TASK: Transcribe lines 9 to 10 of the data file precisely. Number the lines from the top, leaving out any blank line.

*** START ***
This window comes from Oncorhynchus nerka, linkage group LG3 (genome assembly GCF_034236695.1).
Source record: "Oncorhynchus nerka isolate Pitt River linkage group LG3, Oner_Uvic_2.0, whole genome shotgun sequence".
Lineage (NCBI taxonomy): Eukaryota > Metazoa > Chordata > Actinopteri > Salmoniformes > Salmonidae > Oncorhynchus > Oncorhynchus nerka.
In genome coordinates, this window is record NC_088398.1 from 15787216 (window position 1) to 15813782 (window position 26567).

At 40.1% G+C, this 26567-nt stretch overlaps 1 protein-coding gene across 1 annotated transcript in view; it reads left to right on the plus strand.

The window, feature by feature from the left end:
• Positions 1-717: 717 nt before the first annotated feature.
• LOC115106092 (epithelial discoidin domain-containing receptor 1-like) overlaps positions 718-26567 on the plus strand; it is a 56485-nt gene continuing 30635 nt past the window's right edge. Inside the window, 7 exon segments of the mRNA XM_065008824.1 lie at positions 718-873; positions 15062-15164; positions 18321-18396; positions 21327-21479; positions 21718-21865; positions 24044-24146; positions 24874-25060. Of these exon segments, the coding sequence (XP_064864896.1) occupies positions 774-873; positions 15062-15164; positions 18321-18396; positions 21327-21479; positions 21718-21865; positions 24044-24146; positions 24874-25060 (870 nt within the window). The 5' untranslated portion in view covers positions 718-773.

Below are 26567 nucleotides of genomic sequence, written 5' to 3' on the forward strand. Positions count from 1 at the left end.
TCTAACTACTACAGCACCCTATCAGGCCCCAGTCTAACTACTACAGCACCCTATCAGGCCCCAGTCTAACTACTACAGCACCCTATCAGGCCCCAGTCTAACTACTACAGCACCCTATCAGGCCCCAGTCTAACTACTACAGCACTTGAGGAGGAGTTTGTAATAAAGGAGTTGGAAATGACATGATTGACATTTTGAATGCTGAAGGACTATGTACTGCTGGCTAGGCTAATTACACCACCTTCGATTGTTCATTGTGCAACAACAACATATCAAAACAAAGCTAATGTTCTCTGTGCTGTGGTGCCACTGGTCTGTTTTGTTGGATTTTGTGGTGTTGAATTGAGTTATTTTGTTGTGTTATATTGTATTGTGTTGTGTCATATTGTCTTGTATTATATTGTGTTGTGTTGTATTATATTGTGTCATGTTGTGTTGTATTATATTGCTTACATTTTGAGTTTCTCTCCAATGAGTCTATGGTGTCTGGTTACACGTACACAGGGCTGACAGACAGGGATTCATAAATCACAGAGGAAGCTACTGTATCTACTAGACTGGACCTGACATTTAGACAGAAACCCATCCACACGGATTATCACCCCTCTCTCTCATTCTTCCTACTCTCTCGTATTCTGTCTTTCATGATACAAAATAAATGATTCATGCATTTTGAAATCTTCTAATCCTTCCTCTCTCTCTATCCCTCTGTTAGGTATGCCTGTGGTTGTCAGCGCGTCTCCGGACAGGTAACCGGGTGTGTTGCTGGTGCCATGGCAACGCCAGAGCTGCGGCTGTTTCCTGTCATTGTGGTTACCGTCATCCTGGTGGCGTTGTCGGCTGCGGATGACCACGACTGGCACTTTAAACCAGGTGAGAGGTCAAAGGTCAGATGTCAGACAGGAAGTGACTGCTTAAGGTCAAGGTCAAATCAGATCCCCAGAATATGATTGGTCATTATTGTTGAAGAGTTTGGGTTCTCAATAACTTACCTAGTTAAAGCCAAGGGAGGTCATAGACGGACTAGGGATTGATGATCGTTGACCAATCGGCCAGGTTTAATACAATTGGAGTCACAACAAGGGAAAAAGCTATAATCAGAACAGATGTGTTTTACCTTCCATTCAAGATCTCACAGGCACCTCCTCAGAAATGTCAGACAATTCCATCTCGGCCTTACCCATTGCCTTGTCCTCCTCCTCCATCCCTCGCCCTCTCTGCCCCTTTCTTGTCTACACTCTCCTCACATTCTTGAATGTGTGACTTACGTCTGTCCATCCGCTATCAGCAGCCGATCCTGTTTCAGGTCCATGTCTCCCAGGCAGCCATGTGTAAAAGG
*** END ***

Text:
Below are 26567 nucleotides of genomic sequence, written 5' to 3' on the forward strand. Positions count from 1 at the left end.
TCTAACTACTACAGCACCCTATCAGGCCCCAGTCTAACTACTACAGCACCCTATCAGGCCCCAGTCTAACTACTACAGCACCCTATCAGGCCCCAGTCTAACTACTACAGCACCCTATCAGGCCCCAGTCTAACTACTACAGCACTTGAGGAGGAGTTTGTAATAAAGGAGTTGGAAATGACATGATTGACATTTTGAATGCTGAAGGACTATGTACTGCTGGCTAGGCTAATTACACCACCTTCGATTGTTCATTGTGCAACAACAACATATCAAAACAAAGCTAATGTTCTCTGTGCTGTGGTGCCACTGGTCTGTTTTGTTGGATTTTGTGGTGTTGAATTGAGTTATTTTGTTGTGTTATATTGTATTGTGTTGTGTCATATTGTCTTGTATTATATTGTGTTGTGTTGTATTATATTGTGTCATGTTGTGTTGTATTATATTGCTTACATTTTGAGTTTCTCTCCAATGAGTCTATGGTGTCTGGTTACACGTACACAGGGCTGACAGACAGGGATTCATAAATCACAGAGGAAGCTACTGTATCTACTAGACTGGACCTGACATTTAGACAGAAACCCATCCACACGGATTATCACCCCTCTCTCTCATTCTTCCTACTCTCTCGTATTCTGTCTTTCATGATACAAAATAAATGATTCATGCATTTTGAAATCTTCTAATCCTTCCTCTCTCTCTATCCCTCTGTTAGGTATGCCTGTGGTTGTCAGCGCGTCTCCGGACAGGTAACCGGGTGTGTTGCTGGTGCCATGGCAACGCCAGAGCTGCGGCTGTTTCCTGTCATTGTGGTTACCGTCATCCTGGTGGCGTTGTCGGCTGCGGATGACCACGACTGGCACTTTAAACCAGGTGAGAGGTCAAAGGTCAGATGTCAGACAGGAAGTGACTGCTTAAGGTCAAGGTCAAATCAGATCCCCAGAATATGATTGGTCATTATTGTTGAAGAGTTTGGGTTCTCAATAACTTACCTAGTTAAAGCCAAGGGAGGTCATAGACGGACTAGGGATTGATGATCGTTGACCAATCGGCCAGGTTTAATACAATTGGAGTCACAACAAGGGAAAAAGCTATAATCAGAACAGATGTGTTTTACCTTCCATTCAAGATCTCACAGGCACCTCCTCAGAAATGTCAGACAATTCCATCTCGGCCTTACCCATTGCCTTGTCCTCCTCCTCCATCCCTCGCCCTCTCTGCCCCTTTCTTGTCTACACTCTCCTCACATTCTTGAATGTGTGACTTACGTCTGTCCATCCGCTATCAGCAGCCGATCCTGTTTCAGGTCCATGTCTCCCAGGCAGCCATGTGTAAAAGG